The Fun of the Hunt in Othello
In Shakespeare's play, Othello, the men hunt the women, as a human hunts animals in the wild. The man exerts dominance and expects the woman to accept her submissive role in relation to his dominance. The central couples involved in showing this type of male-female relationship are Othello and Desdemona, Iago and Emilia, and Cassio and Bianca. Shakespeare illustrates the hunt in the sexual encounters, the marriages/ relationships, and the murders exhibited by these characters during the play. Simultaneously, the way the men hunt the women in the play is mirrored by the way Iago hunts all of the characters. The hunting which is displayed throughout Othello is reinforced by the plethora of animal images Shakespeare uses in the language of the play.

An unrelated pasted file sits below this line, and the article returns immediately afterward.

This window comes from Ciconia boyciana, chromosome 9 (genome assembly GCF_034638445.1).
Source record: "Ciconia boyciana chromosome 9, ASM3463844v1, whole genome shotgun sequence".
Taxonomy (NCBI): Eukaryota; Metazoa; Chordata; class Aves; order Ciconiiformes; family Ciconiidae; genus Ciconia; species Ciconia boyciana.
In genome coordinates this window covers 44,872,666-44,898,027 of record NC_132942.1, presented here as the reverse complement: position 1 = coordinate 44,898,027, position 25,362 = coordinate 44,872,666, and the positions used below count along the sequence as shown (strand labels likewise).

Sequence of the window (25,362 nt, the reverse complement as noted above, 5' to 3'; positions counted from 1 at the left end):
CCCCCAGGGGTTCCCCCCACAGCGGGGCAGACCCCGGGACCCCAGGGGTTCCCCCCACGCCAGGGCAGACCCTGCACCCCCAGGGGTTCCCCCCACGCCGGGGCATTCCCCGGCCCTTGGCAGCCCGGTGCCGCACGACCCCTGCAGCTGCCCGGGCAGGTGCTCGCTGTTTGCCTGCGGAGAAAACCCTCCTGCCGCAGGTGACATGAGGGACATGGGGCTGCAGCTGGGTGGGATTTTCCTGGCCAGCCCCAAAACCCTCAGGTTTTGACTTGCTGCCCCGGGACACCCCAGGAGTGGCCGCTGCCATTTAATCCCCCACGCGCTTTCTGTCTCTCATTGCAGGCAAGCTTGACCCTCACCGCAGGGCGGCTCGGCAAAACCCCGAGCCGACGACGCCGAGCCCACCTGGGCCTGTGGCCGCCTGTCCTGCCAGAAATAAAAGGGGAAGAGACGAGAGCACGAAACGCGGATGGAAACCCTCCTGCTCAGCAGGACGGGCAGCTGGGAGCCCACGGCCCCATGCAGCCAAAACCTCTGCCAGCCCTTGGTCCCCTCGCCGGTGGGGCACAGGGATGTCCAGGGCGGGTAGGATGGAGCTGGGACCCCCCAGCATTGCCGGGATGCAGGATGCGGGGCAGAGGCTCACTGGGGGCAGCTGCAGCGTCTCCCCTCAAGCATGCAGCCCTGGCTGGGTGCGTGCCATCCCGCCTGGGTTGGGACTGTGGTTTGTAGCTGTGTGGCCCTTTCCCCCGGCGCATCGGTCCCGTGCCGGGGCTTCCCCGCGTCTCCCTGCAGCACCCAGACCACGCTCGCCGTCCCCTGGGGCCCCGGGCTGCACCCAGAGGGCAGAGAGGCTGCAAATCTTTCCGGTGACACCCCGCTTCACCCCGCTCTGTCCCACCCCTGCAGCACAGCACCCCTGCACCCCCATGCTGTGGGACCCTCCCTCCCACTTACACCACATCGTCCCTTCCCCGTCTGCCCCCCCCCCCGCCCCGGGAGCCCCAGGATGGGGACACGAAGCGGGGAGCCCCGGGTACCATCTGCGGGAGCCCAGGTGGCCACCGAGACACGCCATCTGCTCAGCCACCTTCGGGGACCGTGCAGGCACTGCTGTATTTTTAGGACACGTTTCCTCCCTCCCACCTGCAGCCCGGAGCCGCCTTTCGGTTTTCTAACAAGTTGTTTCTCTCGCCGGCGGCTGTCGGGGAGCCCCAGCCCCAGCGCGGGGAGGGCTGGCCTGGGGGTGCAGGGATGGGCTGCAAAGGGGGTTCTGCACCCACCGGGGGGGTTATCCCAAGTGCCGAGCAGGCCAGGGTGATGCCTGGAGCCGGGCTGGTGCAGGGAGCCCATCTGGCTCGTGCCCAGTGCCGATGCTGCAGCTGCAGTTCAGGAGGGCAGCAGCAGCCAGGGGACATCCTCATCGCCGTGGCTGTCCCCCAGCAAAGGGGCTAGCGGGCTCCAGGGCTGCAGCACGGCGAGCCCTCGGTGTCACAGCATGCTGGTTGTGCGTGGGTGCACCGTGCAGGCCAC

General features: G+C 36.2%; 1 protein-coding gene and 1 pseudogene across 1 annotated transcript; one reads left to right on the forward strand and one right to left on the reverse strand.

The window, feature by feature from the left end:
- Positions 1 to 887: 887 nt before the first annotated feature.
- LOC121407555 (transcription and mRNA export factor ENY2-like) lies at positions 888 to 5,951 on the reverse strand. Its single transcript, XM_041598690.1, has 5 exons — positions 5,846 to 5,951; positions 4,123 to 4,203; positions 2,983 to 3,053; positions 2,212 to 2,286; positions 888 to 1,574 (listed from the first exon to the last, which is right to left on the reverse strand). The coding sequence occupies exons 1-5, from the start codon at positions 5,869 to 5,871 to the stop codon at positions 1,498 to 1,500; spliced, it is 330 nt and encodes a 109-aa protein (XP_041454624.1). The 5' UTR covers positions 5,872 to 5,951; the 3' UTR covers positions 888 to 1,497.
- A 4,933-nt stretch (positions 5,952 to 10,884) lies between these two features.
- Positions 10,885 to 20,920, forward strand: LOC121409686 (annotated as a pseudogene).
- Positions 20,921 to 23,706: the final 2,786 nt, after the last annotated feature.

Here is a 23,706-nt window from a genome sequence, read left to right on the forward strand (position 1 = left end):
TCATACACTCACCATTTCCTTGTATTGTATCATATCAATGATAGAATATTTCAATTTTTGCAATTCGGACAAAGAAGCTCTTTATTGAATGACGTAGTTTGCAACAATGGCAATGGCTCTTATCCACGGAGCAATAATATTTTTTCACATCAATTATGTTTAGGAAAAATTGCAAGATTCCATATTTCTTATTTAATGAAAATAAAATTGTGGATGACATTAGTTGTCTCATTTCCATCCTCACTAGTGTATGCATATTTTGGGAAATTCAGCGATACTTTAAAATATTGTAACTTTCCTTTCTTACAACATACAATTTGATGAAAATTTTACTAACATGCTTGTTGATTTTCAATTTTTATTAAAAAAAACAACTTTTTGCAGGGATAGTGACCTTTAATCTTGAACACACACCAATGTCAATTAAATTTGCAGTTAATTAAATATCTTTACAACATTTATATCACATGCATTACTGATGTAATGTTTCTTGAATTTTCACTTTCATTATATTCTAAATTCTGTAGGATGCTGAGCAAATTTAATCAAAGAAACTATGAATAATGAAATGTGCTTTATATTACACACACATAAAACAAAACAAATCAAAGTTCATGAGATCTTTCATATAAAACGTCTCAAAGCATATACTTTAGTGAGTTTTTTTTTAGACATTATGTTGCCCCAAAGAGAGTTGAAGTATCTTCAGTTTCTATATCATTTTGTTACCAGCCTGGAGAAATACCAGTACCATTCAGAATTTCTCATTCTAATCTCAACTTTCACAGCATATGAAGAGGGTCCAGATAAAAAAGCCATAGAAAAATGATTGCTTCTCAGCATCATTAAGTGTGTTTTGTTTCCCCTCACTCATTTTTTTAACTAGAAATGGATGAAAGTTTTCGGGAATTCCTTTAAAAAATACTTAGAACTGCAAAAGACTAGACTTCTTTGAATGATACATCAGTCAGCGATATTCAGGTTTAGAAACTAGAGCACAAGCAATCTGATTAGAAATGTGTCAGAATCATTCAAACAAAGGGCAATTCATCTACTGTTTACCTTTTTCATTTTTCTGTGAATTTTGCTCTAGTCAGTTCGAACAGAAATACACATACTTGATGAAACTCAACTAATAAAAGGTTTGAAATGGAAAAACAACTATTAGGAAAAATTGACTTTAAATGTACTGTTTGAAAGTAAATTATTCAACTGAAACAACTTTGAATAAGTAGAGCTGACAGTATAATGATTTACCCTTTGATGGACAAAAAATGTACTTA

Emilia clearly sees, and articulates, the nature of the hunter-hunted male-female relationship. She shows this understanding when she says "what is it that [men] do when they change us for others? Is it sport? I think it is" (IV,iii,107). Emilia is examining the inclination of men to sleep around. She explains it by saying that men do not see women as humans, but rather as animals who are fun to chase, but once conquered, lose some of their intrigue and the men want to...
Join Now to View Premium Content
GradeSaver provides access to 810 study guide PDFs and quizzes, 5995 literature essays, 1692 sample college application essays, 237 lesson plans, and ad-free surfing in this premium content, “Members Only” section of the site! Membership includes a 10% discount on all editing orders.
Already a member? Log in